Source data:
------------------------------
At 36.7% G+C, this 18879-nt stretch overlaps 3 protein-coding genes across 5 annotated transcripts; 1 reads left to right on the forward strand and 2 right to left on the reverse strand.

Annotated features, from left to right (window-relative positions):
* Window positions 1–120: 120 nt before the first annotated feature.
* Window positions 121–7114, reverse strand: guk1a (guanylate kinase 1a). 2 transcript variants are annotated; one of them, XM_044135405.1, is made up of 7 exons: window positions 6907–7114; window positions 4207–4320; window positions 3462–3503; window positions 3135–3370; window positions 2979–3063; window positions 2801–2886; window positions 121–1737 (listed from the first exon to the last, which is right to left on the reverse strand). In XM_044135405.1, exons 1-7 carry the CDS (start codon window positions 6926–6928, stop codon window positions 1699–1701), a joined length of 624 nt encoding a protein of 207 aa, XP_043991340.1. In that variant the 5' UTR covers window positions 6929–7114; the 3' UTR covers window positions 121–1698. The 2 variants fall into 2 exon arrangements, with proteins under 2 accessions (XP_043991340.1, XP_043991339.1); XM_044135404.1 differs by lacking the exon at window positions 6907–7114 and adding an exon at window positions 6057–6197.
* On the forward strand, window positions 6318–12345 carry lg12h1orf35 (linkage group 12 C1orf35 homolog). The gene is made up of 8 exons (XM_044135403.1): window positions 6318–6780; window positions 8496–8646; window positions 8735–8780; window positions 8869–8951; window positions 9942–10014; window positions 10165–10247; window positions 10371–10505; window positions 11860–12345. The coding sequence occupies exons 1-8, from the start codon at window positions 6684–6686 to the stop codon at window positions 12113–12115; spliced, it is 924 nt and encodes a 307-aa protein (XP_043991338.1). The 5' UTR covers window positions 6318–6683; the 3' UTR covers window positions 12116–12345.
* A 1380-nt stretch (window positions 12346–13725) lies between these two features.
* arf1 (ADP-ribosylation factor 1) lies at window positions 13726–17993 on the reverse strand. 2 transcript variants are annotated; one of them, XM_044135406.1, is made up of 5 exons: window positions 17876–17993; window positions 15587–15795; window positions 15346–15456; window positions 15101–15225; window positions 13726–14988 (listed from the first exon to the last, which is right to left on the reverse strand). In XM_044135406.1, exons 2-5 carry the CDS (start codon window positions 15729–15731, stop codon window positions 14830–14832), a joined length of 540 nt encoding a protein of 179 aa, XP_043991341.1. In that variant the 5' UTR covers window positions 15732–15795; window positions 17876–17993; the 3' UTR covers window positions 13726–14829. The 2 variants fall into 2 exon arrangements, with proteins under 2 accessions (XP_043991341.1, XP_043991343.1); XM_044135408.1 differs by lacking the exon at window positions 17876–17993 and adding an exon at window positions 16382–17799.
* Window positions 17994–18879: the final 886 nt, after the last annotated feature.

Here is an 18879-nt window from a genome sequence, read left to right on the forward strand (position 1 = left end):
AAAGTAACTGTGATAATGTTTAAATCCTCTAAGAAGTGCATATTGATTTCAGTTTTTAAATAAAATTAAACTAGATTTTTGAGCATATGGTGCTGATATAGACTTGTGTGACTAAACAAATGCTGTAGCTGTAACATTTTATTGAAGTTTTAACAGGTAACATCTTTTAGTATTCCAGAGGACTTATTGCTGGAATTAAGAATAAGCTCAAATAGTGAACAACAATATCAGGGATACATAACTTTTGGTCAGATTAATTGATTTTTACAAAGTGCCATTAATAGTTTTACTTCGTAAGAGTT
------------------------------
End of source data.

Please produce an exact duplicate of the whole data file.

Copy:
At 36.7% G+C, this 18879-nt stretch overlaps 3 protein-coding genes across 5 annotated transcripts; 1 reads left to right on the forward strand and 2 right to left on the reverse strand.

Annotated features, from left to right (window-relative positions):
* Window positions 1–120: 120 nt before the first annotated feature.
* Window positions 121–7114, reverse strand: guk1a (guanylate kinase 1a). 2 transcript variants are annotated; one of them, XM_044135405.1, is made up of 7 exons: window positions 6907–7114; window positions 4207–4320; window positions 3462–3503; window positions 3135–3370; window positions 2979–3063; window positions 2801–2886; window positions 121–1737 (listed from the first exon to the last, which is right to left on the reverse strand). In XM_044135405.1, exons 1-7 carry the CDS (start codon window positions 6926–6928, stop codon window positions 1699–1701), a joined length of 624 nt encoding a protein of 207 aa, XP_043991340.1. In that variant the 5' UTR covers window positions 6929–7114; the 3' UTR covers window positions 121–1698. The 2 variants fall into 2 exon arrangements, with proteins under 2 accessions (XP_043991340.1, XP_043991339.1); XM_044135404.1 differs by lacking the exon at window positions 6907–7114 and adding an exon at window positions 6057–6197.
* On the forward strand, window positions 6318–12345 carry lg12h1orf35 (linkage group 12 C1orf35 homolog). The gene is made up of 8 exons (XM_044135403.1): window positions 6318–6780; window positions 8496–8646; window positions 8735–8780; window positions 8869–8951; window positions 9942–10014; window positions 10165–10247; window positions 10371–10505; window positions 11860–12345. The coding sequence occupies exons 1-8, from the start codon at window positions 6684–6686 to the stop codon at window positions 12113–12115; spliced, it is 924 nt and encodes a 307-aa protein (XP_043991338.1). The 5' UTR covers window positions 6318–6683; the 3' UTR covers window positions 12116–12345.
* A 1380-nt stretch (window positions 12346–13725) lies between these two features.
* arf1 (ADP-ribosylation factor 1) lies at window positions 13726–17993 on the reverse strand. 2 transcript variants are annotated; one of them, XM_044135406.1, is made up of 5 exons: window positions 17876–17993; window positions 15587–15795; window positions 15346–15456; window positions 15101–15225; window positions 13726–14988 (listed from the first exon to the last, which is right to left on the reverse strand). In XM_044135406.1, exons 2-5 carry the CDS (start codon window positions 15729–15731, stop codon window positions 14830–14832), a joined length of 540 nt encoding a protein of 179 aa, XP_043991341.1. In that variant the 5' UTR covers window positions 15732–15795; window positions 17876–17993; the 3' UTR covers window positions 13726–14829. The 2 variants fall into 2 exon arrangements, with proteins under 2 accessions (XP_043991341.1, XP_043991343.1); XM_044135408.1 differs by lacking the exon at window positions 17876–17993 and adding an exon at window positions 16382–17799.
* Window positions 17994–18879: the final 886 nt, after the last annotated feature.

Here is an 18879-nt window from a genome sequence, read left to right on the forward strand (position 1 = left end):
AAAGTAACTGTGATAATGTTTAAATCCTCTAAGAAGTGCATATTGATTTCAGTTTTTAAATAAAATTAAACTAGATTTTTGAGCATATGGTGCTGATATAGACTTGTGTGACTAAACAAATGCTGTAGCTGTAACATTTTATTGAAGTTTTAACAGGTAACATCTTTTAGTATTCCAGAGGACTTATTGCTGGAATTAAGAATAAGCTCAAATAGTGAACAACAATATCAGGGATACATAACTTTTGGTCAGATTAATTGATTTTTACAAAGTGCCATTAATAGTTTTACTTCGTAAGAGTT